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The Arabian Gulf women's rugby team (red and blue ) and USA compete in a warm-up match.
The Arabian Gulf women's rugby team (red and blue ) and USA compete in a warm-up match.

Johnson prepares to steer Gulf through pool stage

Captain is confident the ladies team can mix it with the best and have recovered from the disappointment of missing out on automatic qualification.

The Arabian Gulf Rugby Football Union's (AGRFU) women expect to make it through the pool stages at this weekend's Dubai Rugby Sevens, according to captain Bridie Johnson. The captain, whose team turned out for a full-contact training match against the USA at The Sevens yesterday, said a mixture of new and experienced players would work to the Gulf's advantage when they face the Kenya Lionesses in their opening match tomorrow.

"We went through a bit of a change after the Hong Kong qualifiers for the World Cup Sevens and now we have some really talented new players as well as the senior members who have been in the team for the past three or four years," she said. "We have been training well together and feel confident of getting through the pool stage." The Arabian Gulf were not given automatic qualification to the World Cup Sevens, held in Dubai in March, and failed to earn a place in the line-up through the Hong Kong tournament, but Johnson says that disappointment is forgotten.

Since then, the new-look team have contested tournaments in Thailand and Hong Kong, making it to the final in the Bangkok International Sevens but just missing out to Kazakhstan Olympic. Their coach, Shane Thornton, can also be considered a new face, having only had three weeks with the woman's team and nine weeks with the men. "It's not very long to get a feel for a team but they have got a really good fitness base and we have been working on skills and putting everything together as a unit," he said. "The main focus has been to get them working together as a team."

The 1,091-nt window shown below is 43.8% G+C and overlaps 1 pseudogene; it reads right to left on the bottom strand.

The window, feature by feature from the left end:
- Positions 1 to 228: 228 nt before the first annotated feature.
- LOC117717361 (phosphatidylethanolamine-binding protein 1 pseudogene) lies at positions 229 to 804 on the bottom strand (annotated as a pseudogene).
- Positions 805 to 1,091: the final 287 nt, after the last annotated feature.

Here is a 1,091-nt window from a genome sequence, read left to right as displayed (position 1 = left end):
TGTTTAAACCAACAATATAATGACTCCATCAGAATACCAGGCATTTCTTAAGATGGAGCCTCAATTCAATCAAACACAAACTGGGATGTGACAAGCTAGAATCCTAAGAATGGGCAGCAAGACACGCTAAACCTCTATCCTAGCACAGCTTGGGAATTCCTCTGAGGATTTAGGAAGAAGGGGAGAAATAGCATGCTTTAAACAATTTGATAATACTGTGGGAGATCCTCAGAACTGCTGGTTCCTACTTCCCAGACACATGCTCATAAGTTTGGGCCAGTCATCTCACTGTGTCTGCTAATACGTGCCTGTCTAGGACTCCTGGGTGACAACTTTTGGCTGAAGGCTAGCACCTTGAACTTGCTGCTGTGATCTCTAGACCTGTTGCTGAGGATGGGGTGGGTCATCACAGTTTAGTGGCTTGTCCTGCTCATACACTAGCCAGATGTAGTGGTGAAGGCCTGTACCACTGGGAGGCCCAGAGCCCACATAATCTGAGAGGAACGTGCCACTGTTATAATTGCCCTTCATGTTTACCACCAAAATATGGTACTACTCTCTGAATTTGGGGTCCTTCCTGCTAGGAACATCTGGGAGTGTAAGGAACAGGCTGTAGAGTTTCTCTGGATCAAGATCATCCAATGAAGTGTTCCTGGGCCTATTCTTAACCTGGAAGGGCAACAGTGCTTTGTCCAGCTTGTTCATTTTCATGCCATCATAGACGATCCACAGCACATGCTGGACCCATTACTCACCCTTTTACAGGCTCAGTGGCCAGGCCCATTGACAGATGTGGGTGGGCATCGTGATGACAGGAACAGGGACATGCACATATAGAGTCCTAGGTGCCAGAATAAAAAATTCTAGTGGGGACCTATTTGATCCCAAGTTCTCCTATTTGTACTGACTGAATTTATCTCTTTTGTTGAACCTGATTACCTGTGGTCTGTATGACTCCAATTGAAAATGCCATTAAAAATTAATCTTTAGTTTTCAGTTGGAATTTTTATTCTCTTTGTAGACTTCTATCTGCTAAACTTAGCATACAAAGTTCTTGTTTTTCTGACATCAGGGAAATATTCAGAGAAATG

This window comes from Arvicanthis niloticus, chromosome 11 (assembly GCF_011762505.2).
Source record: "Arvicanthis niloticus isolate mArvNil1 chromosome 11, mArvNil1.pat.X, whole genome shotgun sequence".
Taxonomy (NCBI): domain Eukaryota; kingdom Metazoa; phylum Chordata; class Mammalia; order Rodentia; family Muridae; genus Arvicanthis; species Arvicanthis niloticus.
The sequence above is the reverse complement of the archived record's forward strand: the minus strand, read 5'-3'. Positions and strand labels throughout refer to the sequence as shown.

Thornton suffered a few days of worry when Johnson was laid up in bed with a stomach bug, throwing her participation in the tournament into doubt. "She has been very sick for the past few days and that was a big concern for us all, but I reckon she's back to 80 per cent now and in the next few days she'll get back to full fitness," he said. With the might of Kenya Lionesses, Wooden Spoon Rugby, Rugby Ecosse and Georgia National, in their pool, Thornton and Johnson know every player will have to perform to their full potential if they are to progress to the knock-out stages.

Meanwhile, the imposing Americans put in a dominant, aggressive performance yesterday as they got the better of the Gulf 34-7 in a game that was made up of three seven-minute periods, with one player, Lauren Shaughnessy, proving to have devastating pace and lighting reflexes on the wing. Her impressive skills are newly learned however; the 24-year-old has only played rugby for five months after switching from top-flight college basketball to sevens. "She's one to look out for," said the American captain, Ines Rodriguez of the red-booted player. "We are an athletic team and that's a side of our game that we always work on."

Like the Gulf, the US, semi-finalists last year, are fielding a team much changed from the one who played in the World Cup Sevens, and Rodriguez says acclimatising new players to international rugby will be key. "We are essentially a young team," she said. "We assume a lot of the other teams are in the same boat. This is the biggest challenge a lot of our players have faced." @Email:stregoning@thenational.ae

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